Figures 3 and 4 show the ultimate tensile strength and tensile modulus of woven kenaf composites with three types of polymers, at 0°/90° and 45°/−45°. Among these three types of polymers, epoxy resin shows the highest tensile strength, followed by polyester and vinyl ester, respectively. A similar trend has been reported in the study done by de Albuquerque et al. [47] on jute, where the strain development of the kenaf fibre reinforced composites varied according to the type of resins used. It was observed that there was a decline in the tensile properties of the kenaf epoxy and unsaturated polyester composite samples with 45°/−45°, while, approximately, there were the same tensile properties for the kenaf vinyl ester composites. This could be due to a uniform distribution of stress transfer with the application of tensile load in both the longitudinal and transverse directions, whereas this is not found in the 45°/−45° orientation. Generally, the increase in the tensile strength and modulus of kenaf composites with 0°/90° is attributed to the differences in the load-distribution properties of the kenaf fibres along the longitudinal and transverse directions. Thus, 0°/90° orientation could result in a capacity for greater stress uptake composites which leads to higher mechanical strength. In addition, it can be seen that the values of the tensile modulus of the 0°/90° orientation are higher than those of the 45°/−45° for the three types of polymers. Furthermore, the epoxy composites had a higher tensile modulus than either the polyester or vinyl ester composites in the 0°/90° and 45°/−45° orientation as a result of the epoxy bonds to the fibres being better than the polyester and vinyl ester resins. This is in agreement with the findings of Rouison et al. [48] who found similar trends for hemp fibres.

A similar finding was also observed in the flexural strength of the three types of polymers using a 3-point flexural test, as shown in Figures 5 and 6. Like the tensile modulus results, the resin type seems to have a significant influence on the flexural modulus for each of the three types of polymers. The ultimate flexural strength and flexural modulus of woven kenaf composites with epoxy and vinyl ester polymers decreased with 45°/−45°, whilst the ultimate flexural strength and modulus of woven kenaf composites with unsaturated polyester was almost the same. In different orientations, the flexural effect of both the fibre yarns in the warp and weft directions can create an interlocking structure which can result in constraints for the extension of the fibre yarns along the directions, resulting in fibres with a higher bending load capacity. As research studies have reported, the flexural properties depend on the type of polymer and fibre orientations are critical factors which have an important influence on the mechanical properties of the composites [49, 50]. It is known that the flexural properties of the composites are also influenced by the composition and adhesion levels of the polymers, that is, the interfacial bonding. Epoxy composites have higher flexural strength and modulus properties compared to other resins, while vinyl ester composites exhibited lower strength values in the different orientations.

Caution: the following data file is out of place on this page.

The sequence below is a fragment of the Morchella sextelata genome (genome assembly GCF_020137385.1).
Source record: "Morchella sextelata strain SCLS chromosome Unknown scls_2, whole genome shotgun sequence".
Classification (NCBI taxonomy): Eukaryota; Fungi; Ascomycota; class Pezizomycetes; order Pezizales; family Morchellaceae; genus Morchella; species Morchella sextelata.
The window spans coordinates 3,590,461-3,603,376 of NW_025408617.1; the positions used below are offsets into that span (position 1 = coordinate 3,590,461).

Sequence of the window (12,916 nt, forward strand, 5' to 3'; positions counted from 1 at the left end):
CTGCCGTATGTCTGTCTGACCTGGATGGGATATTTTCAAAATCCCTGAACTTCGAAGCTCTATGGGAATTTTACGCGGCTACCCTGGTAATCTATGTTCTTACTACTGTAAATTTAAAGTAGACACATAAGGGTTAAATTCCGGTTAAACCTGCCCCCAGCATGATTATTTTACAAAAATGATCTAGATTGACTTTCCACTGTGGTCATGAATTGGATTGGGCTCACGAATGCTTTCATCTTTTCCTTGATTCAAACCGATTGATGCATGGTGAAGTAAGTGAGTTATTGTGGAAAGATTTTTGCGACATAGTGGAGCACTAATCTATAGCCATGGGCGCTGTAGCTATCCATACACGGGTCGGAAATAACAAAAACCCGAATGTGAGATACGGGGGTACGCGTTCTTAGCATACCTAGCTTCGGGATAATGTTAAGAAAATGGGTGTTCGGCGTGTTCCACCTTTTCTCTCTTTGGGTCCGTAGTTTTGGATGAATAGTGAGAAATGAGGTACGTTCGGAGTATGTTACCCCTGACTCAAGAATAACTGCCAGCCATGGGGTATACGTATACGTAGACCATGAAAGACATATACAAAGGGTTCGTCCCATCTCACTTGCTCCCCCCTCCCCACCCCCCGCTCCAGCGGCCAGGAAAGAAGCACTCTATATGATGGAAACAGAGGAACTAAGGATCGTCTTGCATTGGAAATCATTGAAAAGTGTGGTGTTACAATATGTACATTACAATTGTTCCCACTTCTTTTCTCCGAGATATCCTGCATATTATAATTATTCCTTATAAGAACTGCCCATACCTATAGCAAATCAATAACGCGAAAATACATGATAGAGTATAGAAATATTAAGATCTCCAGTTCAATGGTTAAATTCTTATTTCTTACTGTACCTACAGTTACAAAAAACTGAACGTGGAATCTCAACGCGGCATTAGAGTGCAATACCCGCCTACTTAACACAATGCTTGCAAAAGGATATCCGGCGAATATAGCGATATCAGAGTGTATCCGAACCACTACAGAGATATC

The impact strength of woven kenaf composites with three types of polymers, at 0°/90° and 45°/−45°, is presented in Figures 7 and 8. For the same type of reinforcing fibres, the impact strength of composites differs with the type of polymers. As stated by others [51], the types of polymers, the fibre-matrix interface and the construction and geometry of composites are accountable for deciding the impact strength of composites. It may be observed that kenaf/polyester composites showed the highest energy absorption, while kenaf/epoxy composites exhibited the lowest. It can be concluded that the interfacial strength might have weakened the material causing it to absorb less energy than the other composition as indicated by a number of authors [17, 52]. The epoxy resin bonds better with the kenaf fibres than the other two polymers. This is an indication of the less fibre pullout and thus a better adhesion between the fibres and the matrix, thus causing a reduction in impact energy with increased fibre matrix adhesion. The kenaf/vinyl ester composites also absorbed a great amount of impact energy. It is clearly seen from Figure 8 that the composites with 45°/−45° orientation have a greater impact strength than composites with 0°/90° orientation.